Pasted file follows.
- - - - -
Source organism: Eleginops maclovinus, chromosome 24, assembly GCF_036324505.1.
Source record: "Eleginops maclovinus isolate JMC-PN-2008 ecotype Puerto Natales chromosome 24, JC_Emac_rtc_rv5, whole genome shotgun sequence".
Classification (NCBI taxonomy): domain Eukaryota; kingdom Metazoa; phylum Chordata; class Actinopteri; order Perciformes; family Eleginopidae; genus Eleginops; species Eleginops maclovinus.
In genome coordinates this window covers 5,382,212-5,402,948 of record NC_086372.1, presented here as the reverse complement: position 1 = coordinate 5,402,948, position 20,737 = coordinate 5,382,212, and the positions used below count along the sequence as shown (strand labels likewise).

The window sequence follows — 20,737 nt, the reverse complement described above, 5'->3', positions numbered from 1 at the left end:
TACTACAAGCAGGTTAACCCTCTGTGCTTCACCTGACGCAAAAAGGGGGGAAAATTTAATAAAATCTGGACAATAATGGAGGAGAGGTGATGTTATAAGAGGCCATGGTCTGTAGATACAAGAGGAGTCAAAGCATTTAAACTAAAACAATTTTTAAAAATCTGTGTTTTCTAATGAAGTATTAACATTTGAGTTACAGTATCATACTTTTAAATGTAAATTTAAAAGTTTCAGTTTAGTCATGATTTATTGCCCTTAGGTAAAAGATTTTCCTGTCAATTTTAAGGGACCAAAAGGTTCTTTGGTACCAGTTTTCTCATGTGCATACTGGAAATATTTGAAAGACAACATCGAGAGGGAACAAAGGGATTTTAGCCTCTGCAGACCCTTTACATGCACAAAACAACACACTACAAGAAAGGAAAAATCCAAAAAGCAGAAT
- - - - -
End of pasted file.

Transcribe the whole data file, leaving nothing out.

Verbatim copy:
Source organism: Eleginops maclovinus, chromosome 24, assembly GCF_036324505.1.
Source record: "Eleginops maclovinus isolate JMC-PN-2008 ecotype Puerto Natales chromosome 24, JC_Emac_rtc_rv5, whole genome shotgun sequence".
Classification (NCBI taxonomy): domain Eukaryota; kingdom Metazoa; phylum Chordata; class Actinopteri; order Perciformes; family Eleginopidae; genus Eleginops; species Eleginops maclovinus.
In genome coordinates this window covers 5,382,212-5,402,948 of record NC_086372.1, presented here as the reverse complement: position 1 = coordinate 5,402,948, position 20,737 = coordinate 5,382,212, and the positions used below count along the sequence as shown (strand labels likewise).

The window sequence follows — 20,737 nt, the reverse complement described above, 5'->3', positions numbered from 1 at the left end:
TACTACAAGCAGGTTAACCCTCTGTGCTTCACCTGACGCAAAAAGGGGGGAAAATTTAATAAAATCTGGACAATAATGGAGGAGAGGTGATGTTATAAGAGGCCATGGTCTGTAGATACAAGAGGAGTCAAAGCATTTAAACTAAAACAATTTTTAAAAATCTGTGTTTTCTAATGAAGTATTAACATTTGAGTTACAGTATCATACTTTTAAATGTAAATTTAAAAGTTTCAGTTTAGTCATGATTTATTGCCCTTAGGTAAAAGATTTTCCTGTCAATTTTAAGGGACCAAAAGGTTCTTTGGTACCAGTTTTCTCATGTGCATACTGGAAATATTTGAAAGACAACATCGAGAGGGAACAAAGGGATTTTAGCCTCTGCAGACCCTTTACATGCACAAAACAACACACTACAAGAAAGGAAAAATCCAAAAAGCAGAAT